The Dukes of Orleans also spoke about the repeal of DOMA and the role it may play at the state level. With same-sex marriage licenses being issued in six states and the District of Columbia, more states are bringing these issues to the forefront.
“In other words, those social norms are already being fought within the states, and by removing the federal law which has created severe limits to how far those struggles could progress, we could possibly see an intensification of similar struggles at the state level. As for whether this repeal would lead to a state-level recognition of same-sex couples as married, we cannot be too hasty in our predictions. But the force, popularity and duration of people’s struggles from the bottom up seem to be the decisive factors any time there is a battle for liberation from systemic injustice,” said the Dukes of Orleans.
With the increase in public opinion, court rulings and states allowing same-sex marriage, the atmosphere surrounding these issues is tense, especially among party lines. In February, Republican Gov. Chris Christie vetoed a bill passed by lawmakers in New Jersey which would have legalized same-sex marriage. Christie wanted the issue of legalizing same sex marriage decided by referendum, according to a Los Angeles Times article. However, in the same article, a republican lawmaker changed his mind after meeting with many same-sex couples.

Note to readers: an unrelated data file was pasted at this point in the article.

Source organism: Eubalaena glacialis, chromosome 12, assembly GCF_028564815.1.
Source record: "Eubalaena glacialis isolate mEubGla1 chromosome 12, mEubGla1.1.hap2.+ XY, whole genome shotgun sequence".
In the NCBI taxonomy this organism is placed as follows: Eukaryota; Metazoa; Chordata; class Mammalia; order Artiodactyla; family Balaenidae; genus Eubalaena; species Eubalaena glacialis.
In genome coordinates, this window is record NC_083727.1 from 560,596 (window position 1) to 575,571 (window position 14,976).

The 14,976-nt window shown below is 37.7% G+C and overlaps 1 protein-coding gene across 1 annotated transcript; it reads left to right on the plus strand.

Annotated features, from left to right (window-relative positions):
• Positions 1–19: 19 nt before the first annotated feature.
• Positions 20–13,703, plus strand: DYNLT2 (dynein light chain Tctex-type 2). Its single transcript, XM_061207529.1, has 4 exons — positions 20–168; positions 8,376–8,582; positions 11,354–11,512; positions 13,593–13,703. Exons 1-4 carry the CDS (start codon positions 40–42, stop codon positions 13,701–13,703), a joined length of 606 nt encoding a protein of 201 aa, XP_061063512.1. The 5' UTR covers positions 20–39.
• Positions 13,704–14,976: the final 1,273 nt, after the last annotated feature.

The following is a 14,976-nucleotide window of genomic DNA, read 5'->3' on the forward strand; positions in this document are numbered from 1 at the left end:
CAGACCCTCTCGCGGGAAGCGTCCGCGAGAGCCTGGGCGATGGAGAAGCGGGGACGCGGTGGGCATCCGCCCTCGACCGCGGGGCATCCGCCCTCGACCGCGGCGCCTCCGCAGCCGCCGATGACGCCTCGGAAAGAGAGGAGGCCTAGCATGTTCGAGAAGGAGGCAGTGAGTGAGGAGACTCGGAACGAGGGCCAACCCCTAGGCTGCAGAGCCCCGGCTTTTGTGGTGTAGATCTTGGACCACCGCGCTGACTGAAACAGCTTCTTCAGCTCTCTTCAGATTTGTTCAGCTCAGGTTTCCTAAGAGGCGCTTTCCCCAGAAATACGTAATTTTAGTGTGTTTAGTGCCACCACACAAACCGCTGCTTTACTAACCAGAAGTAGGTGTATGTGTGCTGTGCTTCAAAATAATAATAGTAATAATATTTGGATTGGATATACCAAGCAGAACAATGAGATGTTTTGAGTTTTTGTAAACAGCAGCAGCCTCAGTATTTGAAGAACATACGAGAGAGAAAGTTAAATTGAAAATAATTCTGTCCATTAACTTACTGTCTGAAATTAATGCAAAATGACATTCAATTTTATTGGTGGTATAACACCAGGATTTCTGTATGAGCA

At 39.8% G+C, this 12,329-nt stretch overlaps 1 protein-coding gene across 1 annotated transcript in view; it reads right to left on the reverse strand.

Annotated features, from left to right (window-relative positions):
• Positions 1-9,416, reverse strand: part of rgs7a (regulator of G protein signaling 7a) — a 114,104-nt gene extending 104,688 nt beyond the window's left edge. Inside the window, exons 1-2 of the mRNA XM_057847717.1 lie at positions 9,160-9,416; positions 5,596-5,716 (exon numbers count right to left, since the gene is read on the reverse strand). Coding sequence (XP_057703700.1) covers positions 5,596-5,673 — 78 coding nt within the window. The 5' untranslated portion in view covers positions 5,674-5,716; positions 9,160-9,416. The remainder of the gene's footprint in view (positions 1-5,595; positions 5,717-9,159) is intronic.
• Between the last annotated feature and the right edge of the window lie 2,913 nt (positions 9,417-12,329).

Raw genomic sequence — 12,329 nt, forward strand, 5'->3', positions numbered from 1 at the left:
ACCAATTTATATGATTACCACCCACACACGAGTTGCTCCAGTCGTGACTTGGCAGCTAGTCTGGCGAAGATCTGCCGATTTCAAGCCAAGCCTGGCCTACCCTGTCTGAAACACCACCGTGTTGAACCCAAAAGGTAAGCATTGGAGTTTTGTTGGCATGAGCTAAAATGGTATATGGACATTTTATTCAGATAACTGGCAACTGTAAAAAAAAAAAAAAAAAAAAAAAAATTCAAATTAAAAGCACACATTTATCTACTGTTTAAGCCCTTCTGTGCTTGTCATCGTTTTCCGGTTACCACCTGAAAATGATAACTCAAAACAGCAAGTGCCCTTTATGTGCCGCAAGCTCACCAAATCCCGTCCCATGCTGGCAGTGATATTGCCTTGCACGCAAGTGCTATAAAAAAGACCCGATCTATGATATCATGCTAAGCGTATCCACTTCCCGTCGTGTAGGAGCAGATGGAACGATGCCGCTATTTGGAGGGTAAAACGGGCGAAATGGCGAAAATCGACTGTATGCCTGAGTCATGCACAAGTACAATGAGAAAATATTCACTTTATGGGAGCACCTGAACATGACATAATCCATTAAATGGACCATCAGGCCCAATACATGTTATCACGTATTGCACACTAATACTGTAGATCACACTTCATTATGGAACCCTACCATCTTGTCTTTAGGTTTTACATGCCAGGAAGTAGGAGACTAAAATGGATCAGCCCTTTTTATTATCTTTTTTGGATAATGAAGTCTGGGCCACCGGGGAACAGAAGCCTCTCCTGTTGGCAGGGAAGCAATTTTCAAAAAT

“Here we are following social theorist Slavoj Zizek who remarked that philosophy is a very useful tool for solving practical everyday questions,” said the Dukes of Orleans. “And when people who have been alienated from their own ability to reason clearly and discern just from unjust, they indeed find themselves in such positions of uncertainty. What so many of us need today are good philosophy, honest conversation and the objective study of the relevant facts.”
But the issues remain. Opposition still holds that this is not an argument on civil rights, as they believe homosexuality is a choice, according to the same Los Angeles Times article. Hensley believes that it is very simply an issue of civil rights and citizenship.
“Are people who are attracted to same-sex individuals in love, do those people have a right to full citizenship in the United States, or do they not?” said Hensley. “If you are a full citizen in the land of your birth, then everything every citizen has a right that belongs to you by law. You cannot modify that. You cannot say that people with certain eye color, people in certain states, people who have college degrees or people who only speak English, you cannot decide that individuals born in the land of their birth cannot access the same rights of citizenship as everybody else.”
The Duke of Orleans expressed that the issue of same-sex marriage is more than just about another group of people, but about the lives they should be able to lead.
“It is about expanding the realm of freedom and possibility that they live in,” said the Dukes of Orleans.